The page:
Well maybe just a little bit about sex in Capital… Backtracking a bit from the passage discussed in the previous post….
The second chapter of Capital begins where the previous chapter ostensibly left off: with a programmatic declaration about what commodities are unable to do, given that they are only things, not people.
Commodities cannot themselves go to market and perform exchanges in their own right. We must, therefore, have recourse to their guardians, who are the possessors of commodities. Commodities are things, and therefore lack the power to resist man. (1990: 178)
This passage looks like a “dialectical” derivation of a new category from the defects of the old: commodities, as simple objects, are unable to take themselves to market – and yet they are, intrinsically, objects that are exchanged; ergo, we can dialectically derive the existence of… owners! In the previous post, I suggested that such dialectical gestures should be read as ironic – not in the sense that Marx denies the results of the dialectical analysis (there really are owners of commodities, so the “result” is sound), but in the sense that the form of presentation does not reflect the actual form of analysis through which Marx arrives at his own critical interpretation of the reproduction of capital.
The next sentence already begins to destabilise the apparently confident assertion that commodities are passive objects, and casts doubt on the reliability of the character narrating this passage: “If they are unwilling,” the text tells us, “he can use force; in other words, he can take possession of them” (178). Commodities have just been described as passive objects – unable to take themselves to market just as, at the end of the previous chapter, they were described as unable to speak. What sense can be made, then, of the notion of “unwilling” commodities that have no desire to be taken to the market and sold?
Marx dangles a footnote from this line that suggests an answer to this question:
In the twelfth century, so renowned for its piety, very delicate things often appear among these commodities. Thus a French poet of the period enumerates among the commodities to be found in the fair of Lendit, alongside clothing, shoes, leather, implements of cultivation, skins, etc., also ‘femmes folles de leur corps’. (178n1)
In the main text, then, a character declaims that commodities are passive things that rely on their owners to carry them to market. In a footnote to the same passage, Marx impishly provides an example of a commodity quite capable of carrying itself to market – and, while it is there, negotiating its own price and terms of sale: a prostitute. On the other hand, even this commodity, once sold – or, in the case of the prostitute, rented for a fixed duration of time – belongs to its purchaser who can, as the main text has just said, use force if the prostitute is unwilling to consummate the sale. This image of the prostitute who has been forced to service the buyer haunts the discussion in the main text. It prefigures the plight of the wage labourers whose existence has not yet been explicitly acknowledged in the text.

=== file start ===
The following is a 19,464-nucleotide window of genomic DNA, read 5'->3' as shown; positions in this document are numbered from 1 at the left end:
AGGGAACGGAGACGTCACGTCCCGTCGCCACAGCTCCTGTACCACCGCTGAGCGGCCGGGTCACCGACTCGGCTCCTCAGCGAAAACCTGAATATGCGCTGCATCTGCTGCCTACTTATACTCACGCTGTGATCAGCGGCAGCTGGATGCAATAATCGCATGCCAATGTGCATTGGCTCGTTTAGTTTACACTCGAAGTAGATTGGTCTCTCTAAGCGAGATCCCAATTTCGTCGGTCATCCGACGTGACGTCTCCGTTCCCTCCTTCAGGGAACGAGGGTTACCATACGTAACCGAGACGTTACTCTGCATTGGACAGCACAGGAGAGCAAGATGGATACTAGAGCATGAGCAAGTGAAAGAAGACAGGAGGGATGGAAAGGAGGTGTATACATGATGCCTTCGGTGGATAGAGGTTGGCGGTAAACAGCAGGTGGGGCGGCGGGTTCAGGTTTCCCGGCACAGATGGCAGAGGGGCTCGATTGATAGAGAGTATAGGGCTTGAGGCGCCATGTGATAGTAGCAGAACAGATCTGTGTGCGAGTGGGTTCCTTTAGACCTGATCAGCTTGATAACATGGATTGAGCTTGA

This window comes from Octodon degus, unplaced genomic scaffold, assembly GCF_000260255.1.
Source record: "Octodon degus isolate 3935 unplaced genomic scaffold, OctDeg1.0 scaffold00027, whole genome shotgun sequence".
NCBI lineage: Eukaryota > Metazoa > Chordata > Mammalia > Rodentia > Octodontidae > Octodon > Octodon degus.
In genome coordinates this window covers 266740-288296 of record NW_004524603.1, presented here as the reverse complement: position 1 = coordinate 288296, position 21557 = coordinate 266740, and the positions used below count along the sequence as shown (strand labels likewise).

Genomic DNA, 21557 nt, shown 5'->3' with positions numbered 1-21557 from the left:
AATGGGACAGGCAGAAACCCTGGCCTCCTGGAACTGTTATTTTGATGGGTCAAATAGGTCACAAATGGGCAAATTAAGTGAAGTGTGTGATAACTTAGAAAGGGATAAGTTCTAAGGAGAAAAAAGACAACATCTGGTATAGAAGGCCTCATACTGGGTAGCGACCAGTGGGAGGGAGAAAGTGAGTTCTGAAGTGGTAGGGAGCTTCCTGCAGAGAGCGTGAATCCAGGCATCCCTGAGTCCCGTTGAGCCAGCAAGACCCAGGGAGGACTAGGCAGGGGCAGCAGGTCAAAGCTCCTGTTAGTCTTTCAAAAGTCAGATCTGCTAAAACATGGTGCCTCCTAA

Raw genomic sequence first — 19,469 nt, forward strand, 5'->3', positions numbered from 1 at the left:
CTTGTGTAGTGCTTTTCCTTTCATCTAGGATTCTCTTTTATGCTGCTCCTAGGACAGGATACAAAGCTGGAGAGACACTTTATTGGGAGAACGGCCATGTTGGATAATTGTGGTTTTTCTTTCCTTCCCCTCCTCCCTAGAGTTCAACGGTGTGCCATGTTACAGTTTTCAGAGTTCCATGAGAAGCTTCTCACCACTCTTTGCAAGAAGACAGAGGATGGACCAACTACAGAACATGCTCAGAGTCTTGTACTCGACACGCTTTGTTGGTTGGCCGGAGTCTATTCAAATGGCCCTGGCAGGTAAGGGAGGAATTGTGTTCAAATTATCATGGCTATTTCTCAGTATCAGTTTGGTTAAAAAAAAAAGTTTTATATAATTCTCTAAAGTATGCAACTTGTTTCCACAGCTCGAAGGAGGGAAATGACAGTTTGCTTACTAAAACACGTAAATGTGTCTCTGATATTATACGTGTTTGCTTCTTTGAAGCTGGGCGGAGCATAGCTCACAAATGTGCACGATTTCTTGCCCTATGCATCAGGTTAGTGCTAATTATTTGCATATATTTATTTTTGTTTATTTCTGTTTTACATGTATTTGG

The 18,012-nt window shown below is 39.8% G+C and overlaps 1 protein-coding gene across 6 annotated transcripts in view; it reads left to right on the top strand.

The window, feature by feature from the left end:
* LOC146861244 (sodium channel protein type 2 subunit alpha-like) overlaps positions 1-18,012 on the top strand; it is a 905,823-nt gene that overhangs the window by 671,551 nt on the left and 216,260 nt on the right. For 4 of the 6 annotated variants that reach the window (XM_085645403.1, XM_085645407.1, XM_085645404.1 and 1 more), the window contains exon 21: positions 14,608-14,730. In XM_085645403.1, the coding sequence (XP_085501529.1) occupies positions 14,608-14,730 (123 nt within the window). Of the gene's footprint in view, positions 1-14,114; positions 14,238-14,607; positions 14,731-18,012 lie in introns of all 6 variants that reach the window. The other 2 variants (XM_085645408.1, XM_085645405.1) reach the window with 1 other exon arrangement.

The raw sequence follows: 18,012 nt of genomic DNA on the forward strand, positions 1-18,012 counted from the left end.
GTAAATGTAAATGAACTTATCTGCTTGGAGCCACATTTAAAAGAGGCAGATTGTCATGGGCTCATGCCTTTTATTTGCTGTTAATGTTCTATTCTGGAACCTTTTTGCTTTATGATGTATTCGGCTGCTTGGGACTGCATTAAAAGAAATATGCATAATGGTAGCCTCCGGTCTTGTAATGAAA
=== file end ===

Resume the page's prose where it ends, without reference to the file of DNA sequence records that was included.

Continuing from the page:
The main text carries on, describing the performative stances that commodity owners assume towards each other, in the process of exchanging their wares:
In order that these objects may enter into relation with each other as commodities, their guardians must place themselves in relation to one another as persons whose will resides in these objects, and must behave in such a way that each does not appropriate the commodity of the other, and alienate his own, except through an act to which both parties consent. The guardians therefore recognise each other as owners of private property. (178)
The text thus describes two different performative stances whose joint performance enacts a social actor as a commodity owner. The first performative stance involves enacting the commodity as an external thing that, as an expression of its owner’s will, can be “objectified” and treated instrumentally – if the commodity resists, the owner is allowed to take possession by force. The second performative stance involves enacting other commodity owners as fellow subjects who cannot be engaged instrumentally – their commodities cannot simply be appropriated by force because the first commodity owner desires them – but instead must be engaged through processes of mutual recognition and consent.
The discussion of mutual recognition amongst commodity owners, and objectification of commodities themselves, reacts back on the dialectical discussion of commodities from the third section of Capital’s opening chapter. In that section, commodities were presented as engaging in social interactions that involved mutual recognition. In this section, by contrast, these forms of interactions have been displaced from commodities to their owners, and the commodities have been repositioned as the objects of instrumental action. The contrast subtly destabilises the notion that the “definitional” claims put forward in either of the opening chapters of Capital could be read as fixed ontological distinctions, by drawing attention to the continuous redetermination of the ontological status of the persons and objects described, depending on the social perspective from which they are viewed.